What’s The Difference Between Immediate and Deferred Annuity
An excellent strategy to ensure a reliable source of retirement income is through annuities. When it comes to annuity income payments, there are two methods: immediate and deferred.
Within a year after acquiring an annuity contract, you begin receiving income payments with an instant annuity, which is normally funded with a single lump-sum payment.
Deferred annuity payments do not begin for at least a year after the contract is purchased. A deferred annuity can be bought with one large payment or several smaller ones.
A contract between you and an insurance provider known as an annuity provides you with a source of income, usually for retirement.
Payments are made by the insurer in the form of either current or future revenue. Payments may be made all at once or in a series of regular installments.
In some circumstances, an annuity provides payout guarantees of a fixed financial amount. In other instances, depending on the performance of the underlying investments in the annuity, income may be greater or less than what you contributed.
Three types of annuities are offered by insurers:
- Fixed Annuity. It offers a fixed rate of return on the money you contribute and is the simplest sort of annuity. Regardless of how the broader financial markets are doing, you get that rate of return. Payments could continue for a set number of years or for the rest of your life, depending on the contract.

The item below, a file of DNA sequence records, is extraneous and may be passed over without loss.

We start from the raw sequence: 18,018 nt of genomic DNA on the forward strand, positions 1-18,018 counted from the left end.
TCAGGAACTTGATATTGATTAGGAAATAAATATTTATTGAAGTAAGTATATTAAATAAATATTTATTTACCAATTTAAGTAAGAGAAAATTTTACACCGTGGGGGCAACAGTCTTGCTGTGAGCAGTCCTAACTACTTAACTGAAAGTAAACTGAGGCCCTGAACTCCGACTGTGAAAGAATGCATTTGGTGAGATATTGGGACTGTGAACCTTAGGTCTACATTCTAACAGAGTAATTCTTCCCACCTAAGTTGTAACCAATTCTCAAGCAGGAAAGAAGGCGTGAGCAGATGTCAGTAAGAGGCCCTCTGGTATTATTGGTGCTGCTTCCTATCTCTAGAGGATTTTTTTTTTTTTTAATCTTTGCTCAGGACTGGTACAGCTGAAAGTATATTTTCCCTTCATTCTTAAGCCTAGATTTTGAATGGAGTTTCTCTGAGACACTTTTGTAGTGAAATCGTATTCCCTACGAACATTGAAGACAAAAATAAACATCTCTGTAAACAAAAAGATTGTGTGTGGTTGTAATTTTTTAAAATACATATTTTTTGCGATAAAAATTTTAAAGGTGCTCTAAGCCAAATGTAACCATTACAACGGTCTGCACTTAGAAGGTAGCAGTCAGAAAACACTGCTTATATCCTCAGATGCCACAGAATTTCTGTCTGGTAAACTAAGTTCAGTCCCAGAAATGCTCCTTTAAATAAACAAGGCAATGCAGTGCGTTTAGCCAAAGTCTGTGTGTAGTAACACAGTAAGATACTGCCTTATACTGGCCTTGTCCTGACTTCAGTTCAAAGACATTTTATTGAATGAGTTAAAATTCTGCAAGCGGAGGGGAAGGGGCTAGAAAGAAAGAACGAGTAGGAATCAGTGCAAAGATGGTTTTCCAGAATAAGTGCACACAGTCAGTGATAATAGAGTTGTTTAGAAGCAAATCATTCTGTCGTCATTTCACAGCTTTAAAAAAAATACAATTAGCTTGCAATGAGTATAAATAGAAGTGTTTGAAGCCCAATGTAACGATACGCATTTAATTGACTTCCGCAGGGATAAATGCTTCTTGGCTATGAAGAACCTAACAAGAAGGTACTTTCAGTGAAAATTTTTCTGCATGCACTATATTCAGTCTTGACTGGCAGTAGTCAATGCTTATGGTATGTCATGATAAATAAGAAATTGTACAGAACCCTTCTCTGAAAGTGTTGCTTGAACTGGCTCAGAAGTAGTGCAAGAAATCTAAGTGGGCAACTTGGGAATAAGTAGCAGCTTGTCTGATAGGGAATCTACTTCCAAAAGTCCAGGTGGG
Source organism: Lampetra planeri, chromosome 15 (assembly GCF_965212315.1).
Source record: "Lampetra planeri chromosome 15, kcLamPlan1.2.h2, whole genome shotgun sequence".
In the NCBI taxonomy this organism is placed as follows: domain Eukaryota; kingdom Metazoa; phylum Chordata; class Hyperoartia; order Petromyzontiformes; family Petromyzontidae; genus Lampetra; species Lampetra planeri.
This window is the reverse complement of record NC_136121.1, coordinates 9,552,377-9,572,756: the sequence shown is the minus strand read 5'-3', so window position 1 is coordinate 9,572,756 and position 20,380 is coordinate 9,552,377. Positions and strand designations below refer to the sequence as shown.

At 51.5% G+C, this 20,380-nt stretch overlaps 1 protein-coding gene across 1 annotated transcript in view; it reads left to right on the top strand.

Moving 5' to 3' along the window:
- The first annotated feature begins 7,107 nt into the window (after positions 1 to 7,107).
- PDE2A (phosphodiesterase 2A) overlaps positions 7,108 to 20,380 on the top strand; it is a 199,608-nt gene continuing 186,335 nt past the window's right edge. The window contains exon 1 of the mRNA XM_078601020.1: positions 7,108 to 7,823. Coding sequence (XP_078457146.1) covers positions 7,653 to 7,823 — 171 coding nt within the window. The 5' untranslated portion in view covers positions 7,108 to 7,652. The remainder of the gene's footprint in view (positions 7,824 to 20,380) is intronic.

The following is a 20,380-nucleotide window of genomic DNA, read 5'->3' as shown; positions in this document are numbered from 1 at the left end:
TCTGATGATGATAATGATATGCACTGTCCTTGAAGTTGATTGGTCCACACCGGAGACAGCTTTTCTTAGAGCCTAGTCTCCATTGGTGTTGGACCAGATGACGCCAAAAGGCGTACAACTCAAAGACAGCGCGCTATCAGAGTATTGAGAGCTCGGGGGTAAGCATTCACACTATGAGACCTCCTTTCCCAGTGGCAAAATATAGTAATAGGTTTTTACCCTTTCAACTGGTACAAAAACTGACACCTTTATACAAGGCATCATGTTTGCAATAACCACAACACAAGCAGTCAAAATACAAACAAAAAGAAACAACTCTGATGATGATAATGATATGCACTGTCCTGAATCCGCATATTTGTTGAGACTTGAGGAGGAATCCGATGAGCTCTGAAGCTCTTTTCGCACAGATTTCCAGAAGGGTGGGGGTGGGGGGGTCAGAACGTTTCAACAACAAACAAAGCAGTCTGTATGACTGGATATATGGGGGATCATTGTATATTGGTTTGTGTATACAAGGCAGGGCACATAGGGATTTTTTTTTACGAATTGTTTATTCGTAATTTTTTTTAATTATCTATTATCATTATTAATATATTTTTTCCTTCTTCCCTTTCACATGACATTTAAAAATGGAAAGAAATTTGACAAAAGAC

- Index annuity An index annuity’s returns correspond to the performance of a market index. In an index annuity, contributions can be made gradually over time or all at once, and payouts can be provided right away or later.
- Variable Annuity In a variable annuity, you often buy mutual funds, and the income payments you receive fluctuate based on how well your chosen investment options perform. A variable annuity can be purchased in one single sum or over the course of several payments, much like regular annuities. You might also get immediate or delayed income payments.
Comparing Deferred and Immediate Annuity
Immediate and deferred annuities are similar in many ways. Both, for example, are typically offered as fixed, index, or variable annuities. But they differ in a number of crucial ways.
A deferred annuity is funded through a different process than an instant annuity.
For an instant annuity, the accumulating phase is brief. You pay the premiums in one large sum to cover it all at once.
You can choose between a single-premium deferred annuity (SPIA), which is a single payment, and a flexible-premium deferred annuity, which is a series of payments.
A deferred annuity also differs from other retirement plans like a 401(k) or individual retirement account in that there are no yearly contribution limits (IRA).
Within a year of the contract’s effective date, you begin receiving income when you buy an instant annuity. When it comes to locking in a consistent income stream for a predetermined amount of time, such as five to twenty years or your entire life, this form of annuity can be extremely helpful.
The benefits of an instant annuity are normally greatest for healthy individuals with long life expectancies. Unless the contract contains a death benefit or makes specific provisions for beneficiaries, your survivors or heirs will likely not be able to receive the money if you hold an instant annuity and pass away sooner than you anticipated.